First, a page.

Disintermediating the Disintermediators
How The Travel Trade is Fighting Back against Online Travel Agencies and Other Intermediaries
Three interesting new developments in the travel trade caught my eye last week. Airlines have benefited substantially from the internet which has dramatically reduced distribution costs vs 20 years ago. Now one is seeking to reduce its GDS costs while another airline is thought to be seeking to capture some of the intermediaries business; meantime a hotel chain is fighting back against the online travel agencies (OTAs).
First development was a broker suggestion that Ryanair was to launch a fare comparison service on its new website, due for launch in the autumn. Understandably not much information was available and it could conceivably be conjecture. But it makes sense: Ryanair has for many years been by far the cheapest carrier, and offering other airlines’ products on its website would not necessarily cause much leakage of custom.
Ryanair is the largest carrier in Europe, and its website obviously attracts a huge number of visitors, and it clearly has the muscle to pose a threat to opodo, skyscanner and other flight specialist intermediaries. How the incumbents would fight back is as yet unclear so this could represent a threat to their business, albeit perhaps marginal. And if Ryanair were successful in such a venture, it has the opportunity to augment its valuation significantly – a high return, low capital intensity, stable income flow should be valued much more highly than the cash flows from an airline, even a low cost carrier.
Lufthansa, in contrast, made an interesting defensive move last week. Shares in Amadeus fell 10 percent (its largest drop in five years) on the day that Lufthansa announced it would impose a charge on tickets not booked through the airline’s own website. This is an interesting development, because the current power and success of the GDS players (Amadeus, Sabre and Travelport) was not anticipated when the airlines sold off their stakes in Amadeus. The airlines’ focus was on disintermediating the travel agents using their own websites and they must have hoped they would not only eliminate most of their travel agency commissions but also the majority of the lower GDS fees.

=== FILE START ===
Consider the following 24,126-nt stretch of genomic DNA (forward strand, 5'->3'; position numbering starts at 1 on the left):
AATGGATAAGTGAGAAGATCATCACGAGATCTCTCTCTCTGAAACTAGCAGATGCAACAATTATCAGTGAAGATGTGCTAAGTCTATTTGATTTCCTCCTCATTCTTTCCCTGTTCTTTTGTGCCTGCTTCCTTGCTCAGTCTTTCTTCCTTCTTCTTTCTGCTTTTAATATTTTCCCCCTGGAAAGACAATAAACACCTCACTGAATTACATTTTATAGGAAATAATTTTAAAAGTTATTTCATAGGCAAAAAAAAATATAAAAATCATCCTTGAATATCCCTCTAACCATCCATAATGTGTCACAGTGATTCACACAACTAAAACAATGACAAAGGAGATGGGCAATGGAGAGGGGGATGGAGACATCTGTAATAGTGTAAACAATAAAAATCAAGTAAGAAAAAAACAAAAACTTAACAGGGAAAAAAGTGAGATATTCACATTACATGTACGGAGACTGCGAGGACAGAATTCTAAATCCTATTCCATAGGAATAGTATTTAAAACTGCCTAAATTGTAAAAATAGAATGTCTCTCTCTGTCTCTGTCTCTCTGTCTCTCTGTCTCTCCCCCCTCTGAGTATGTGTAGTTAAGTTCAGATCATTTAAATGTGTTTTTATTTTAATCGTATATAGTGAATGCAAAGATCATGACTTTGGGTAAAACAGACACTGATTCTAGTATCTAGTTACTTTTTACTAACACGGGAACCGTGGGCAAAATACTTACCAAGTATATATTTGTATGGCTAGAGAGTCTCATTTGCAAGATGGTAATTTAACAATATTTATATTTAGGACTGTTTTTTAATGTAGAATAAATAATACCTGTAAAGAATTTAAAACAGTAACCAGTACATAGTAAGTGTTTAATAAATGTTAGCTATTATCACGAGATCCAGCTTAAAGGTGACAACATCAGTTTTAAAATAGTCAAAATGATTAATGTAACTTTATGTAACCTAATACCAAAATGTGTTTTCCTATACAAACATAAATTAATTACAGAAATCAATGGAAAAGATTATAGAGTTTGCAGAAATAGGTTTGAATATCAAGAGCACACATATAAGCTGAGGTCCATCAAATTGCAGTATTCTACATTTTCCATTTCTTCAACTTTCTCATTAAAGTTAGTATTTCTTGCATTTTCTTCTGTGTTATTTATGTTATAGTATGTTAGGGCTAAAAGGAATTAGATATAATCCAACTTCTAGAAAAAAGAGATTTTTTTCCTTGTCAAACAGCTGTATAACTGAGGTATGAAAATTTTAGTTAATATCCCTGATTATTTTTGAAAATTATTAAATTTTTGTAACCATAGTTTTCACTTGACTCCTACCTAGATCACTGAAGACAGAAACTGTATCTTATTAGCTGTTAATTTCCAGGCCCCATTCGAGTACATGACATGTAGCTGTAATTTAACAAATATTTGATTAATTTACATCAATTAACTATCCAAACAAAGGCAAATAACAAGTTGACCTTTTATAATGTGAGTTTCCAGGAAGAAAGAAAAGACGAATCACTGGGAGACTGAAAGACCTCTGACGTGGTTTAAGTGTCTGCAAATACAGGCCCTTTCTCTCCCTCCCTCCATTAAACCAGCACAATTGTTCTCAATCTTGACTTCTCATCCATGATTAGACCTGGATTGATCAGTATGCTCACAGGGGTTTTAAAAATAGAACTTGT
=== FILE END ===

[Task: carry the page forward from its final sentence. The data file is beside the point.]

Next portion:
Yet the GDS systems are thriving. Amadeus is capitalised at €16bn and is a favourite of Terry Smith who looks for high cash return on capital investments with multiple small ticket transactions and low volatility of sales. Lufthansa is seeking an extra couple of hundred million euro cost saving and is proposing a €16 charge for using the GDS systems.
The GDS systems will seek to discourage other airlines from following Lufthansa’s example by highlighting the risk to their volumes, but the profitability of the GDS systems relative to their airline counterparts is unlikely to remain as wide as historically. There is a potential impact on the online travel agencies here too, as they use the GDS systems to price airline tickets.
In a similar but unrelated move on the same day, Accor, the French hotel group, announced that it would open its online booking services to independent hoteliers. The move could treble the number of hotels available on its website, and they propose to offer the hotel owners attractive commission rates, with commissions likely to be two-thirds of that charged by the OTAs.
This is an entirely logical move – the distribution platform behind a hotel chain’s website and the links to external providers is becoming increasingly expensive, and the opportunity to create an incremental income stream to fund that investment is an attractive option. Perhaps even more important, there is also an opportunity to create a more attractive shopping destination, by increasing significantly the amount of inventory, with the customer aware that the chain’s own site will be the cheapest place to buy one of its rooms.
I met with the CEO of a small independent hotel chain recently and the OTA is clearly seen as a major issue for the hoteliers. The OTAs can charge commissions of up to 30%, and even larger chains can be forced to pay away 20% or more, as the OTAs have become increasingly powerful and are now an essential distribution channel.
The investment case for the OTAs is straightforward – they have an oligopoly among themselves; they have a significant share of the market still to go for; and they make excellent returns on capital. Yet their multiples do not appear stretched, especially against some internet comparables. Last week’s developments help explain why the stockmarket has not been more generous in the ratings of these stocks.